Scottish Championship 1923

compiled by Alan McGowan

The week after Christmas, and contiguous with Hastings congress, the Scottish Association held a most successful tourney at Glasgow Chess Club. The major event was for the championship of Scotland, and an excellent entry was received, including five past champions.
The re-entry of Dr. R.C. Macdonald of Inverness, now a veteran in chess, had a vital bearing on the result, even though he has been absent for many years. He provided a remarkable finish to the championship on the closing day, for not only winning two adjourned games, he defeated the holder.
W. Gibson, as he has usually done in recent years, established a comfortable lead, and seemed a,ikely winner. The doctor had lost one game to Heath when in the last round he met Mr. Gibson, who had a clean score.
Playing his last game with the holder of the title he was at every disadvantage. He was Black; he was conceding the odds of the draw, for he required to win, whereas the half point was sufficient for his opponent. He had played almost continuously since 10 a.m., whereas Mr. Gibson’s game with Mr. Logie was over about noon, yet he took four successive points and tied.
Mr. Gibson played characteristically. Playing with great rapidity, he rarely seemed to hesitate over his move. Whenever his opponent made a blunder or a weak move he grasped the chance immediately, and when once he had the upper hand, soon brought the game to a conclusion.
Three players tied for third place: Messrs. C.B. Heath, of Dundee; G. Page, of Edinburgh; and A.J. Mackenzie, of Birmingham. All played well, though in different styles, and deserved their position. The last two should have drawn with Mr. Gibson, but Mr. Mackenzie tried to get more out of a level position than was there and was neatly trapped. Mr. Page dismissed a variation which would have drawn because he thought it lost. Mr. Heath was the only one of the three to score against the two leaders. He defeated the Inverness doctor, playing against him the King’s Gambit, which he has specially studied.
The last three did not do so well as their friends expected. Both Mr. Marshall and Mr. Borthwick seemed to feel the strain of the two rounds per day, and the latter player, who often got the better position in the first two hours, unaccountably weakened thereafter, and his score naturally suffered.
Mr. Logie played very vigorously in the mid-game, but suffered from making premature attacks, and he somewhat unnecessarily prolonged his final game against the Birmingham player. He has the consolation of knowing that it is no great disgrace to be last in such company.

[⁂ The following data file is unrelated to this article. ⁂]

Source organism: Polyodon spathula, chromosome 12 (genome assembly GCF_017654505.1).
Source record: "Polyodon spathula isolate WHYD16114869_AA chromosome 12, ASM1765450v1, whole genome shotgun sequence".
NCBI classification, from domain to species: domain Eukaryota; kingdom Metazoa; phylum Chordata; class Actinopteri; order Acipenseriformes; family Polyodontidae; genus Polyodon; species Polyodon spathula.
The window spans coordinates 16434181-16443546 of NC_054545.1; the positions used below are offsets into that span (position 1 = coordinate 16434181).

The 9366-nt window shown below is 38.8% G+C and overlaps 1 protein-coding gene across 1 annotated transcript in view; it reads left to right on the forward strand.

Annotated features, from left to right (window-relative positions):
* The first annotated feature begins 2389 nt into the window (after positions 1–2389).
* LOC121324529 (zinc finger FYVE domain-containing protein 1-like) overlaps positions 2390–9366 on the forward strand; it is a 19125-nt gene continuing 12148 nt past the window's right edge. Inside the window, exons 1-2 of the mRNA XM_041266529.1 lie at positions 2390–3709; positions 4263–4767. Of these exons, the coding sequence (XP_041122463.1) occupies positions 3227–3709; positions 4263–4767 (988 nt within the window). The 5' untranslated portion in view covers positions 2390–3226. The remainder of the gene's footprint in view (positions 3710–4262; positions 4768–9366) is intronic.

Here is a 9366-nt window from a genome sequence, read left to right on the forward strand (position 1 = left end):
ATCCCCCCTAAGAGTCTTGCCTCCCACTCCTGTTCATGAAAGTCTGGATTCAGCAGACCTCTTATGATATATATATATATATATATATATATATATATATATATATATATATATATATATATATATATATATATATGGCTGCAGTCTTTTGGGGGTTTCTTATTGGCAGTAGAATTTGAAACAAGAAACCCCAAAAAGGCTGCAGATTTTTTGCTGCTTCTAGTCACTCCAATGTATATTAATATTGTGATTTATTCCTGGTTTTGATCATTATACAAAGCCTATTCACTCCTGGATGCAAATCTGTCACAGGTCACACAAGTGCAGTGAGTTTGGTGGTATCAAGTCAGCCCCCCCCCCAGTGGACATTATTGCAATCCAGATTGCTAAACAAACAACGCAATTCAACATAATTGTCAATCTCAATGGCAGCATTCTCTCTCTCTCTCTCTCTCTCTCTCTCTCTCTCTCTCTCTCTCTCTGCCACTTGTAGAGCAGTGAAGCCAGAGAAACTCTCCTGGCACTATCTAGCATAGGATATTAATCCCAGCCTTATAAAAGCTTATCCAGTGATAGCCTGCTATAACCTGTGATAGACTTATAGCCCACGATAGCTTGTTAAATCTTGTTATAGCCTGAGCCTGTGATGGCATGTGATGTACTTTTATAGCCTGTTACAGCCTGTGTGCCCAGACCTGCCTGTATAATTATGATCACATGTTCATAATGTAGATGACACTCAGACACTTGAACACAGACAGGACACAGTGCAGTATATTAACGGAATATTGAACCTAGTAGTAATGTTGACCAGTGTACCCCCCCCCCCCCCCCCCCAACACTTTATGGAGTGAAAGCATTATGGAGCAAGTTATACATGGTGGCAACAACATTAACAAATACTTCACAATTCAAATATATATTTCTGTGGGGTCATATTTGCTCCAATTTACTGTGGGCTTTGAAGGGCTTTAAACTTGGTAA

The two Inverness players, Dr. Macdonald and Mr. H. Anderson-Robertson [who played in the Major] applied for a postponement of their first game as they only reached Glasgow at 1-30 on the opening day, after a somewhat trying experience. Leaving at 7 p.m., they had come through about one foot of snow at the top of Drumochter Pass, the highest point on the Highland line, and congratulated themselves on having crossed the summit. They had not got much firther, however, when they got into between two and three feet of snow, and as the doctor put it, “for three miles we had to dig ourselves out with the floor boards of the car.” They finally reached Perth at 8 a.m. and got breakfast, arriving at Glasgow at 1-30 p.m., having been over eighteen hours on the journey.
Both were much relieved on being granted a postponement of their first round game, which under the circumstances the committee had no hesitation in allowing, for they showed traces of their arduous struggle with the elements.
(British Chess Magazine 1923, February, pp 44-46)

The recent tie for the Scottish Championship between W. Gibson and Dr. R.C. Macdonald, will probablybe played off in April, as a date convenient to both gentlemen in that month.
(British Chess Magazine 1923, April, p 129)

The tie between W. Gibson, of Glasgow, and Dr. R.C. Macdonald, Inverness, for the chess championship of Scotland, was played off at Glasgow, and resulted in a win for the former by 1 win and 2 draws….The champion won the title first in 1907. This is his sixth victory, and third consecutively, and he thus becomes the permanent holder of the valuable cup presented to the S.C.A. by the late Rankine Simpson, of Edinburgh.
(British Chess Magazine 1923, May, p 181)

Scottish Championship 1923

1

2

3

4

5

6

7

8

 

1

W. Gibson

 

0

1

1

1

1

1

1

6

2

Dr. R.C. Macdonald

1

 

0

1

1

1

1

1

6

3

C.B. Heath

0

1

 

0

1

0

1

1

4

4

A.J. Mackenzie

0

0

1

 

0

1

1

1

4

5

G. Page

0

0

0

1

 

1

1

1

4

6

J. Borthwick

0

0

1

0

0

 

½

0

7

J. Marshall

0

0

0

0

0

½

 

1

8

A.V. Logie

0

0

0

0

0

1

0

 

1

 

 


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